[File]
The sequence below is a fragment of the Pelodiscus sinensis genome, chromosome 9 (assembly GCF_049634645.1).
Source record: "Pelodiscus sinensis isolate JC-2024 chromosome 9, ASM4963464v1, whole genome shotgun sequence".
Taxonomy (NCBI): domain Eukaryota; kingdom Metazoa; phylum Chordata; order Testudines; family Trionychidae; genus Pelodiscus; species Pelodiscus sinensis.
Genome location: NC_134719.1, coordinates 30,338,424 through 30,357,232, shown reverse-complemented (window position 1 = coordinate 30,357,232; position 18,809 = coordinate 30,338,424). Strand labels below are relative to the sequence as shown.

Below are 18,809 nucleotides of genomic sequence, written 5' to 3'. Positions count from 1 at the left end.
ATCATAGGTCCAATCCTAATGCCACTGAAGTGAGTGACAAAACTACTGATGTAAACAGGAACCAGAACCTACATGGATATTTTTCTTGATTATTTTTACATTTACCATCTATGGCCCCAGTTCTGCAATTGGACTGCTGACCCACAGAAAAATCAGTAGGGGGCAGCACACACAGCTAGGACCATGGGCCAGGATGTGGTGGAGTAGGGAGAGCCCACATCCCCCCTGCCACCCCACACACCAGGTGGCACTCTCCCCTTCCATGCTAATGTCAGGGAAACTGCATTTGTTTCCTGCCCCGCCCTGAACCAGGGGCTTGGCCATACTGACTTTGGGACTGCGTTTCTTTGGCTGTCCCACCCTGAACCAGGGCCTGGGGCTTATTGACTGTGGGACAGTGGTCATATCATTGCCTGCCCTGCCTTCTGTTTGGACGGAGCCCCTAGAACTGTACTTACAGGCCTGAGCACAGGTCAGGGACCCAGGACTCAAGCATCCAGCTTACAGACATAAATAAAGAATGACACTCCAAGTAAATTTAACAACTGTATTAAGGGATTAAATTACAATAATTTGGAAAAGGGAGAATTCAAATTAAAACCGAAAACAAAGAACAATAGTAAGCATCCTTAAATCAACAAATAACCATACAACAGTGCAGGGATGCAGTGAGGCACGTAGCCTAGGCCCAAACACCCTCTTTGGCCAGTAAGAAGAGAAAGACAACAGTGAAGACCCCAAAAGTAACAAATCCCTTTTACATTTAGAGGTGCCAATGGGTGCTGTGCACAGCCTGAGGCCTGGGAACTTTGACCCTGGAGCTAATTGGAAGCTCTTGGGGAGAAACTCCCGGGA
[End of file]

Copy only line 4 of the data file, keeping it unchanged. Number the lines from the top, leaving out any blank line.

Genome location: NC_134719.1, coordinates 30,338,424 through 30,357,232, shown reverse-complemented (window position 1 = coordinate 30,357,232; position 18,809 = coordinate 30,338,424). Strand labels below are relative to the sequence as shown.